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Fran Fajana

Fran Fajana

Fran Fajana is a staff attorney at the Massachusetts Law Reform Institute where her primary areas of focus are education, civil consequences of criminal records, and race and poverty intersectionality. Over her 20-year career in legal services, Fran has deployed litigation, community engagement, coalition building, research, opportunity mapping, media strategy, and legislative, administrative, and municipal advocacy to advance systemic change and individual rights. For example, in 2010, following a seven-year legislative campaign she spearheaded in collaboration with many grassroots groups, Massachusetts passed one of the first laws in the nation comprehensively overhauling the use of criminal records, including banning criminal-history questions on job applications. Also in furtherance of criminal-records reform, Fran brought a federal lawsuit against a multinational corporation and a class action in state court and coordinated media stories. Fran has published leading articles in Clearinghouse Review, participated in national and state conferences, and collaborated with the Kirwan Institute for the Study of Race and Ethnicity to examine the spatial mismatch of opportunity in Massachusetts. Fran has litigated housing discrimination cases in federal and state courts and successfully argued before the Massachusetts Appeals Court. Fran holds an LL.M. from Boston College Law School and a J.D. from Suffolk University Law School.

What’s a case or client or piece of advocacy that comes to mind as giving you particular personal satisfaction? Why?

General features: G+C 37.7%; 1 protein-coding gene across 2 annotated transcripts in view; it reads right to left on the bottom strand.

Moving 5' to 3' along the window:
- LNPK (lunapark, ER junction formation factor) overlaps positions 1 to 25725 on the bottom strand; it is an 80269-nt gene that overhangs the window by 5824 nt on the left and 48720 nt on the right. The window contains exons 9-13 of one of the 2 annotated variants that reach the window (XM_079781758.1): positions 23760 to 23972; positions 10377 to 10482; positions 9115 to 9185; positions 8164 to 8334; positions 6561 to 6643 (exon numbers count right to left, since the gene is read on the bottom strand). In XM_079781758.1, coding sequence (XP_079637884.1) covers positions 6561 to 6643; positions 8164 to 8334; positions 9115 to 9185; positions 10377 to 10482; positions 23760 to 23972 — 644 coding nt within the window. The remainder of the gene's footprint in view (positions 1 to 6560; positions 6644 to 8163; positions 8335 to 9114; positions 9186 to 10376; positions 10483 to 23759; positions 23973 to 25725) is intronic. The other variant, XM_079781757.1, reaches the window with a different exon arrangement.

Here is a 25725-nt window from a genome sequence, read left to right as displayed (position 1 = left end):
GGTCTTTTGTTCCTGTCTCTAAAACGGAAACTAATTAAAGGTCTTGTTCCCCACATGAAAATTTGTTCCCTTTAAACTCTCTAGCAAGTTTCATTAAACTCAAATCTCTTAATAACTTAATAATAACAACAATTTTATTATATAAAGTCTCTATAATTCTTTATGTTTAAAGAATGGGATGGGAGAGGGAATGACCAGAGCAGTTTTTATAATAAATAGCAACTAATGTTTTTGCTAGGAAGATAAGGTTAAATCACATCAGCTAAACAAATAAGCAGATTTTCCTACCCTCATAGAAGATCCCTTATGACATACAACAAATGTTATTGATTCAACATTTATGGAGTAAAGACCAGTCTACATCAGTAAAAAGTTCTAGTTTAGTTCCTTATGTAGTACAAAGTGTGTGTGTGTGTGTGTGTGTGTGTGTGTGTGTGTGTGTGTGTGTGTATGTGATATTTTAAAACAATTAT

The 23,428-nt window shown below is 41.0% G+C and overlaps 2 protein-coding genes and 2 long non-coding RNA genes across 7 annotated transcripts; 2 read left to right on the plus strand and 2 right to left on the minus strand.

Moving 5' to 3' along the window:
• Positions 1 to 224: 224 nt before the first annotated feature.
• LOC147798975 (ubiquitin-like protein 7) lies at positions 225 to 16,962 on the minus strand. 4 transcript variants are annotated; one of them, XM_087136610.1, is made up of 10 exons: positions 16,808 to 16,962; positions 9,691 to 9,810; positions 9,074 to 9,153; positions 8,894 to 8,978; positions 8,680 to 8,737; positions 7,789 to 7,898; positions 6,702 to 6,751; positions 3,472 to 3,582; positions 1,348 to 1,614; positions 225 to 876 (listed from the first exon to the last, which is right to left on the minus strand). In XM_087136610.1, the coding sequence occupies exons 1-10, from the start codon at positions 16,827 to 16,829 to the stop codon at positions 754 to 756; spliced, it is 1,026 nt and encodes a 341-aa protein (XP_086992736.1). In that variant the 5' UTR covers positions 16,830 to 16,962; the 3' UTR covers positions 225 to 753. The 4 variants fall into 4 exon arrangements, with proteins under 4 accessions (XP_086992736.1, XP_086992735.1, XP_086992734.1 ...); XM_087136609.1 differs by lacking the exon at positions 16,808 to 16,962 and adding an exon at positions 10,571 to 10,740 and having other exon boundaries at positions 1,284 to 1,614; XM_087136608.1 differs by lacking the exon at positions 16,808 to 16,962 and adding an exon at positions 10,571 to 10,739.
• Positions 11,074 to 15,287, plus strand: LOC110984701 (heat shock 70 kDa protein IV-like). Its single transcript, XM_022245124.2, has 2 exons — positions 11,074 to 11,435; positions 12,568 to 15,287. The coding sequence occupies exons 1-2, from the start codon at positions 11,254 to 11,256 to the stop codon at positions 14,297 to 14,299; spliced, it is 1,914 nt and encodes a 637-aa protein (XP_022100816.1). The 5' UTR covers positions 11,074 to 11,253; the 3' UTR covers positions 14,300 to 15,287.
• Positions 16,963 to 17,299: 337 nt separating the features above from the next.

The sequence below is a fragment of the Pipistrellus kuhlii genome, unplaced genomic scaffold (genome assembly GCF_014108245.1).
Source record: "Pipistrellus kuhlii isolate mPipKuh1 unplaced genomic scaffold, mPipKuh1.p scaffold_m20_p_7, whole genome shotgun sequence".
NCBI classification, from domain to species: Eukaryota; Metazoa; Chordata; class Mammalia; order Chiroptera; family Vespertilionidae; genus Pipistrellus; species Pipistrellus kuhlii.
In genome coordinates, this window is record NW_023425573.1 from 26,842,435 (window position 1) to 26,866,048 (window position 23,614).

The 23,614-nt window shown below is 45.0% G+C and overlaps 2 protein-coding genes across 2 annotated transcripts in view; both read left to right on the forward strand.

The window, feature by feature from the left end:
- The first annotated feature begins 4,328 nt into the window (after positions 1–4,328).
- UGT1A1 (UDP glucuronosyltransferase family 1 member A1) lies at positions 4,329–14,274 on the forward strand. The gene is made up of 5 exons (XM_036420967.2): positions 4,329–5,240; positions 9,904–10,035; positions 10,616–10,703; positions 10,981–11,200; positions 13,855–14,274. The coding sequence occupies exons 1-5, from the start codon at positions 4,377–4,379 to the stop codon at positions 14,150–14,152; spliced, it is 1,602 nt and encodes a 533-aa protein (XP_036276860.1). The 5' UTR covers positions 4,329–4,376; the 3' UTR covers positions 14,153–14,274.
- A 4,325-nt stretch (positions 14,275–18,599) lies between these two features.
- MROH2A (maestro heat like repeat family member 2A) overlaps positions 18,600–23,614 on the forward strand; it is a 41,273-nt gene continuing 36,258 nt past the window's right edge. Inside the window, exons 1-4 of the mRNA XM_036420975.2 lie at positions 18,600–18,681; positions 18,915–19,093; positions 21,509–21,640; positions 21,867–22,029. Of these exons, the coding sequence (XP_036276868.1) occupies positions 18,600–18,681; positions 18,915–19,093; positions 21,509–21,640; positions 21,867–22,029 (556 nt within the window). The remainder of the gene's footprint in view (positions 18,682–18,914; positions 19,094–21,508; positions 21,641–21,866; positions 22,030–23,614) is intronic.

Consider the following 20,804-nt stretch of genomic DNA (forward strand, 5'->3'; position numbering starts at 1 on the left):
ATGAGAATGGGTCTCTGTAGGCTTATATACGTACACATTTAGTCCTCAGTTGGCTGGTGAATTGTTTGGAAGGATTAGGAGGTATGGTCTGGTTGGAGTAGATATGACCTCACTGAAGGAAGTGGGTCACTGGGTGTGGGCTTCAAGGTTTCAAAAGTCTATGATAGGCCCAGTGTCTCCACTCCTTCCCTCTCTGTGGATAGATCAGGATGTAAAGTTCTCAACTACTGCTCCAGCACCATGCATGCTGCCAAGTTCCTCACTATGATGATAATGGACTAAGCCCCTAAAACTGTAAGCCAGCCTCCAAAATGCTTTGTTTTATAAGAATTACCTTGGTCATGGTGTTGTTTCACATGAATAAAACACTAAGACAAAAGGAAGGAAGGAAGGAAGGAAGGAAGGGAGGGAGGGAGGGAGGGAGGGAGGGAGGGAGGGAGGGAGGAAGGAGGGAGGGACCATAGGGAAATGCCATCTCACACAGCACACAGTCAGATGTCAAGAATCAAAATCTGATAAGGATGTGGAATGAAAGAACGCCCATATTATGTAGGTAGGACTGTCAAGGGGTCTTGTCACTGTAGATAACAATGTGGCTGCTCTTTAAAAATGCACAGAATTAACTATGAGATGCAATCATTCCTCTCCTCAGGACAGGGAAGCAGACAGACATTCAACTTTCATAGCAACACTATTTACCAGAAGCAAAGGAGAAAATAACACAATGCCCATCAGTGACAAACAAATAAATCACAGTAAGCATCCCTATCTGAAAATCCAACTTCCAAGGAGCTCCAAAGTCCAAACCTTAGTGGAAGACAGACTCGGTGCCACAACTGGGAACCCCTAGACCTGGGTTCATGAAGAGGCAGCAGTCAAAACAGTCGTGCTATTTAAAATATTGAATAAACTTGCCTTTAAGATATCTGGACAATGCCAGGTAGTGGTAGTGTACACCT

I actually have four cases that have given me enormous personal satisfaction, but since I have to choose one, I'll pick Salaam v. Commissioner of the Department of Transitional Assistance. I was a relatively rookie lawyer in 1995 when the case was assigned to me. It was an appeal of a fair hearing decision denying Ms. Salaam and her niece welfare benefits because she purportedly failed to prove her identity. More than a decade before Ms. Salaam applied for the benefits at issue, she converted to Islam and changed her name in a public religious ceremony. At that time, she petitioned the Probate and Family Court to officially recognize her name change but was told it was unnecessary. She secured a new Social Security card in her new name, but her original birth certificate remained, as it should, in her birth name. When she gained legal guardianship of her niece and applied for benefits, she gave the aforementioned documents to the social worker, provided a letter from her brother, whose child was now her ward, and a notarized affidavit from her parents attesting that she was their daughter and verifying the reason for her name change. Yet, DTA denied her application, claiming that the name on her birth certificate did not match her religious name.